Effects of Agricultural Land Management on Watersheds

Drive through rural United States and watch miles and miles of managed land roll by. Idaho, specifically, leads the country in beef and potato production, as well as barley and sugarbeets. Farmers in Idaho also use the land to grow several other crops, the combined effects of which can be devastating to Idaho’s watersheds. 


The agricultural industry needs huge amounts of land in order to grow crops and allow livestock to feed. Clearing land for agricultural purposes comes at a cost. Some watersheds are forested, which means losing those plants and trees increases erosion and can affect water quality. These lands are not only deforested, but the soil is also overworked. The soil is ploughed and then smoothed in order to prepare for planting. Tilling and threshing compresses the already smooth soil. These processes put the deforested land at even higher risk of causing major watershed runoff.  


The use of fertilizers and pesticides disrupts the healthy balance of ecosystems. Although pesticide use is usually limited to a specific time of year, some chemicals stay in the soil for many months, even years. As naturally-occurring absorption sites, like plants, trees, and soil, are removed or overworked, the likelihood that pesticides end up in a watershed increases.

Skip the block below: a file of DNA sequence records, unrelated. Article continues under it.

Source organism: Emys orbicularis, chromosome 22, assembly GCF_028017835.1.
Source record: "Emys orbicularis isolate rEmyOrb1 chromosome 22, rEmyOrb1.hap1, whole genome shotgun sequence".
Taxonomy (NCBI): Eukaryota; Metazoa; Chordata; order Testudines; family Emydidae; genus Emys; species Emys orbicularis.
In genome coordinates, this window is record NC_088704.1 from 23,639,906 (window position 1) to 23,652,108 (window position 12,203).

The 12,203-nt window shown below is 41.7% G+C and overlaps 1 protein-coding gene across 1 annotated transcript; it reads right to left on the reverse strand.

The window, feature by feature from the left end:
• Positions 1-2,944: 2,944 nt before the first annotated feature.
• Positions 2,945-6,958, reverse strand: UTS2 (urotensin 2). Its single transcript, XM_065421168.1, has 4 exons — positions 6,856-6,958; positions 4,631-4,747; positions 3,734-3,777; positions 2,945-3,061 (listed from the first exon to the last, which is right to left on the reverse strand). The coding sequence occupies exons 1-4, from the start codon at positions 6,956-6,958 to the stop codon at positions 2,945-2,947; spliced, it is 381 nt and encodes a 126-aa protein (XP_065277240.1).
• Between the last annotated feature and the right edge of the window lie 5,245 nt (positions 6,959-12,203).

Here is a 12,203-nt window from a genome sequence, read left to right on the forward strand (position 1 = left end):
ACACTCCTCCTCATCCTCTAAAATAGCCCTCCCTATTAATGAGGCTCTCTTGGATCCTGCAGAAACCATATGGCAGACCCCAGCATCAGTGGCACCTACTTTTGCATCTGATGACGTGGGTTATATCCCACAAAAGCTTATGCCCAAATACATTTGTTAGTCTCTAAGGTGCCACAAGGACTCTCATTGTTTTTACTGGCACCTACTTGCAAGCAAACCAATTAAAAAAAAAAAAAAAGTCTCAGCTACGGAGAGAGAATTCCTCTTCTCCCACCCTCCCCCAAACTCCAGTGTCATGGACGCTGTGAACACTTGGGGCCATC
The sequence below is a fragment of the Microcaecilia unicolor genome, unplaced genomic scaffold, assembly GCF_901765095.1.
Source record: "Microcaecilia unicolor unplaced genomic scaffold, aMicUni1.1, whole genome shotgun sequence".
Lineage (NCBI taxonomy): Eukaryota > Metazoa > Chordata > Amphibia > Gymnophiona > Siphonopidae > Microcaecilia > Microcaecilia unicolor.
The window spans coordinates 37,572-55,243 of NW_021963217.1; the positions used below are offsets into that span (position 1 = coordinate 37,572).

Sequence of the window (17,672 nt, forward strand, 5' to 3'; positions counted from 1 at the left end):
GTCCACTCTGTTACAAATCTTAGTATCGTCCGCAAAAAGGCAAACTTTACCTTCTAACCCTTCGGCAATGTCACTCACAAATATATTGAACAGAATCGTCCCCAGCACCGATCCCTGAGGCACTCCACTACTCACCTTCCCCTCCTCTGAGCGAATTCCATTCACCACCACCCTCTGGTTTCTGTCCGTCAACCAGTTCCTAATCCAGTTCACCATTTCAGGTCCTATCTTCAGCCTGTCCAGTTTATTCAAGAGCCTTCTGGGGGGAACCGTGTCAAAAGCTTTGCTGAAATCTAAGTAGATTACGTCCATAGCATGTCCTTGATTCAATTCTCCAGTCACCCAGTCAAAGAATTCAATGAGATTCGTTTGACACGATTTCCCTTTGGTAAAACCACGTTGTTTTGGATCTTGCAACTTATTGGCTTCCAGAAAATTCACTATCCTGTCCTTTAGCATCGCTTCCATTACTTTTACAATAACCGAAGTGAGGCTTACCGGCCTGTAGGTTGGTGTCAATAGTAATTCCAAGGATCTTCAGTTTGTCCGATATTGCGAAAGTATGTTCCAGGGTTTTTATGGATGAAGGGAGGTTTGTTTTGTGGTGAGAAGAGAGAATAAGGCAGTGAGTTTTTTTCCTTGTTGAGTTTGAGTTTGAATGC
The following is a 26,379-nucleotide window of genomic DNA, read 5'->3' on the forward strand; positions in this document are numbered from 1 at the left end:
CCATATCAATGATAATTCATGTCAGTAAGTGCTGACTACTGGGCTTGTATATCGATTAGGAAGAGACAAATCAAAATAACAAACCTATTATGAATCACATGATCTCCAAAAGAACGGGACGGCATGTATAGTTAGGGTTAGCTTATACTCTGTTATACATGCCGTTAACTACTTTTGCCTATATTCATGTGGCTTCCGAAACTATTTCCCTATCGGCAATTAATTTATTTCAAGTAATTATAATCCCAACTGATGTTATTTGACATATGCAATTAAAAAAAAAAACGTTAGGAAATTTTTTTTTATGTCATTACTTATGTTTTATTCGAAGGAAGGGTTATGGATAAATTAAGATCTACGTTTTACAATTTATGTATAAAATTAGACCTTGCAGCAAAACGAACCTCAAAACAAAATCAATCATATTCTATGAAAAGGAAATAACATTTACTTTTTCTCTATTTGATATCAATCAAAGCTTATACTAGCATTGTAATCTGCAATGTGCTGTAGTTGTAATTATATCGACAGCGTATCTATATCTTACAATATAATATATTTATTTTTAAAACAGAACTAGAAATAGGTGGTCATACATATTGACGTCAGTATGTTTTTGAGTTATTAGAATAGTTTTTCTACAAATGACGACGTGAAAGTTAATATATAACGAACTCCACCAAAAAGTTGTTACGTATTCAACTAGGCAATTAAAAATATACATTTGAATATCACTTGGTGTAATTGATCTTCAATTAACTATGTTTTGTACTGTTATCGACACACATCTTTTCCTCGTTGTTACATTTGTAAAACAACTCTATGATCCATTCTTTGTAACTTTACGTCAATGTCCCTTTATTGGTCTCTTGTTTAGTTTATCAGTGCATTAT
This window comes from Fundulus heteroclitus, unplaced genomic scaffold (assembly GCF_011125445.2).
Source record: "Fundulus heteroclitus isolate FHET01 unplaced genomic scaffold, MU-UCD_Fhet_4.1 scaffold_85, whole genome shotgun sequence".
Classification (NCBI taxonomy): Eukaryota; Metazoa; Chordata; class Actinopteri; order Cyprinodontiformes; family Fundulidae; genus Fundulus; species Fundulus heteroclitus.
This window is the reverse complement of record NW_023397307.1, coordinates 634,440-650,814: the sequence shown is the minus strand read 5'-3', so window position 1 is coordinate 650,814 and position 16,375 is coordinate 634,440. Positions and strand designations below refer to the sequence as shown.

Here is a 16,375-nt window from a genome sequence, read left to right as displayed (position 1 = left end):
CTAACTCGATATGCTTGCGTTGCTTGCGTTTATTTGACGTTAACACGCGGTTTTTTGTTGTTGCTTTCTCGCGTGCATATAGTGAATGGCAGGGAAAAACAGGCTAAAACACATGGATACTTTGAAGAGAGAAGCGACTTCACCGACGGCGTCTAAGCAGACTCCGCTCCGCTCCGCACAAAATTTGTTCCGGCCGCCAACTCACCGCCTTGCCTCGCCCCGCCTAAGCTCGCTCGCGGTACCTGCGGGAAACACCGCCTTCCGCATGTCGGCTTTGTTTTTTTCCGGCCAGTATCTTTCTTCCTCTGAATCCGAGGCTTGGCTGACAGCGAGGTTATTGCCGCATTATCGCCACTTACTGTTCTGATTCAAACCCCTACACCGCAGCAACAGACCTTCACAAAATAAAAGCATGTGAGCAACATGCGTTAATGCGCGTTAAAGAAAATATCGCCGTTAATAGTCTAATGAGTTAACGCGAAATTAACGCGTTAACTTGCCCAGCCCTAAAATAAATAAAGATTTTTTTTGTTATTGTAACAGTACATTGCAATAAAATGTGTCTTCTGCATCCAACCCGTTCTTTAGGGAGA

Uninterrupted livestock usage of waterways can also have a negative effect on water quality.

Riparian zones are the pieces of land alongside a waterway, like flood plains or waterbanks. Though these strips of land do not cover a large surface area, the vegetation is usually varied, lush, and attractive to livestock. Loss of riparian zones on bodies of water within a watershed poses a threat to the watershed as a whole. 


However, there are strategies for responsible agricultural development. When used properly and enthusiastically, Best Management Practices can alleviate agricultural stress on watersheds. The goal of CORE-4, a collection of four Best Management Practices, is “improving farm profitability while addressing environmental concerns.” The CORE-4 are buffers, conservation tillage, crop nutrient management, and weed and pest management.


All four of these practices could contribute to a watershed’s success, with specific attention paid to buffers and conservation tillage. Buffers refer specifically to strategically planted trees and grasses along waterways, like riparian zones, that filter nutrients and keep the riparian zones strong and stable. Conservation tillage includes less-disruptive tilling practices, which reduces erosion and improves soil and water quality.


With respect to watersheds, the CORE-4 focuses primarily on the ever-important goal of decreasing erosion.These best practices aim to benefit both the farmers and ranchers themselves, as well as the environment that provides their livelihoods. The success of these simple and incredibly effective tools for watershed success suffers from two major challenges: public knowledge of its effectiveness, and resistance to its implementation. If embraced, the CORE-4 could be a saving grace for Idaho’s watersheds.